My experience from working in Italy showed me that Italians are very focused on the sketches of their beautiful draftsmen. And what the non-Italians brought to the team was a focus on 3 -dimensional work or drape, things that could not be developed just on paper. The biggest difference really though is a cultural difference between a really design-led studio and a more commercial-led studio. I worked for one designer in London, and her name is above the door, she’s the designer and she didn’t bring a single piece of visional research to the entire collection or draw a single thing. She did attend the fittings and announce what she thought.
You focus on fabrics and textures a lot, would you have a preferred fabric or texture you like to work with?
There are some things I go back to. I like transparency because you can layer a lot of colour in quite a subtle way. I also like leather – although I’m quite careful of how I source it and use it. I guess I like lace, and I always hated lace until very recently. When I did this project in the Royal college of Art, where I did my Masters, they had a competition brief between Swarovski and Sophie Hallette who is a very famous French heritage lace house – two things, crystals and lace that I would have never put in my work, ever. But I think you can often do your best work when you’re forced to work outside your comfort zone. I now try to use lace with an unexpected and mannish approach.
Would you like to invent your own fabrics?
When it comes to fabrics, I don’t see it as an invention, I see it more as an evolution. But we create a few of our fabrics in house. This season for autumn/winter, which is just dropping into stores this week, we developed this leather Odoshi technique which was taken from Samurai armour. They are like leather scales that are laced together using thread; they bend and flex with the body.
What do you prefer in the designing process, drawing or sketching?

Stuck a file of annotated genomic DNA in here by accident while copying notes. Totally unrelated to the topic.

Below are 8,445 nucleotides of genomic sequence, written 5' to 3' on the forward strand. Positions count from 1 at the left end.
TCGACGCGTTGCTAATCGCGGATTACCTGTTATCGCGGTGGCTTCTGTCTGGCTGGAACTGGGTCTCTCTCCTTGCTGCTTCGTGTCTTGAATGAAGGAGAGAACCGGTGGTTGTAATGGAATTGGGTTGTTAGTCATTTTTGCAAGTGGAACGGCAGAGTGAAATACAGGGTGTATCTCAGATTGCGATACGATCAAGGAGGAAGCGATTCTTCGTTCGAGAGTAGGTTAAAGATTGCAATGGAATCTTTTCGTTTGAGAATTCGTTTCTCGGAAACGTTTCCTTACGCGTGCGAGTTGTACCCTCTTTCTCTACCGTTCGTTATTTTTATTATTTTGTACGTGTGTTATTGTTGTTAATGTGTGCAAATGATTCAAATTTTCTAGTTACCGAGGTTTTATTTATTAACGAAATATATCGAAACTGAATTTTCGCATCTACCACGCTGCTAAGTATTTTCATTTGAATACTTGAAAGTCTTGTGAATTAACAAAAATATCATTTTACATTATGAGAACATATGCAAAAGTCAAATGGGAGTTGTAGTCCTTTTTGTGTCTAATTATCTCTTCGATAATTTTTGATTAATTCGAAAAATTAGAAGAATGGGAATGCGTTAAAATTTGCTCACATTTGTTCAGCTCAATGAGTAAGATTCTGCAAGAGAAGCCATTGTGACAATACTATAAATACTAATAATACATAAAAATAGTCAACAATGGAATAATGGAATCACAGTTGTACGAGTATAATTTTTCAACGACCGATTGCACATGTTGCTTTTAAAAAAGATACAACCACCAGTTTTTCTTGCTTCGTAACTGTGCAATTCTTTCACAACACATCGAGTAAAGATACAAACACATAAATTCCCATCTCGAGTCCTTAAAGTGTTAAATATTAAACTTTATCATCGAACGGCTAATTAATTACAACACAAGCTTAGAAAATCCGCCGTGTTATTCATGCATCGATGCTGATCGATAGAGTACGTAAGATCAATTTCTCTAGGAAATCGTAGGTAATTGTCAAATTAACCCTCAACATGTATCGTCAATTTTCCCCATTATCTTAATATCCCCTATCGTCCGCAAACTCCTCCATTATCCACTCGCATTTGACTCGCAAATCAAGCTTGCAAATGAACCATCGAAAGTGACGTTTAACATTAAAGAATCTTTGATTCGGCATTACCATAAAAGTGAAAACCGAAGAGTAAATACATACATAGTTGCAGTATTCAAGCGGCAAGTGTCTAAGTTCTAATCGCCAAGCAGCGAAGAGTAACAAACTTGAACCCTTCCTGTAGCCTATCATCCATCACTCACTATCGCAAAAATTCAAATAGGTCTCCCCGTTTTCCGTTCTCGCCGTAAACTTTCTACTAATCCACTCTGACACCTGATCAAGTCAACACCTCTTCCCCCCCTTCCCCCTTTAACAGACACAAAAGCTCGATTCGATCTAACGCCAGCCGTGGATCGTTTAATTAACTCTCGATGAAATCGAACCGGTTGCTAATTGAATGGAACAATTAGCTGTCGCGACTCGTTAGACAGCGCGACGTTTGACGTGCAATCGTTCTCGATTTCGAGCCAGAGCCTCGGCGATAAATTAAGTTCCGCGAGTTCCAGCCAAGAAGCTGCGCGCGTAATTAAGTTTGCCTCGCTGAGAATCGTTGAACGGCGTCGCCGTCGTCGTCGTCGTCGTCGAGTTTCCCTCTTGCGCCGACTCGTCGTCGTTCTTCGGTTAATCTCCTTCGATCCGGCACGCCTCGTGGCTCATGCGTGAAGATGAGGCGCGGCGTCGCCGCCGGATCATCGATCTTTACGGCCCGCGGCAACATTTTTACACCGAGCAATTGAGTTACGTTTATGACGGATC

I like to combine them, that’s what so great about working for yourself. I always start off sketching in a new collection to get some idea or shape, then I drape, and then I go back and sketch again. For instance though for the spring/summer collection I’ll be presenting in September at the London fashion week, there was a lot of draping.
How did the collaboration with Neutrogena work with your own designs?
I proposed a few different designs, I was really delighted that they went with this one, because it was my favourite one. The design is inspired by an Italian design movement called Memphis that was really big in the 80s. I wanted the design to be bespoke to the bottle shape so that it swirls around the current visibly clear Neutrogena logo. I wanted to give mass product a bespoke design and I also looked at the pink fluid nature of the product itself. So the end result is this “trippy” kind of colourful, slightly camouflage print. It was a great project to work on; I really enjoyed it.
You’re wearing one of your designs now – do you wear them often?
I think it’s really good as a designer to wear your own clothes, so you know the feel. The things you wear a lot, maybe someone else will wear a lot. It’s also really important to feel how they feel to wear. What makes something stand out in your wardrobe and makes you want to wear it for years? Fit, comfort and how great it makes you look. If you feel comfortable in it, you’re going to look great in it.
What should we expect from Danielle Romeril next?
I’m really looking forward to September; my third show at London Fashion Week. It’s quite a different collection from winter, it’s definitely lighter, a bit more undone, a bit less strict, a little bit less polished and more colourful. And then there is some exciting footwear news coming along in September. After London Fashion Week, Vogue Italia are taking me and seven other designers to put on a Vogue talents exhibition at Milan Fashion Week.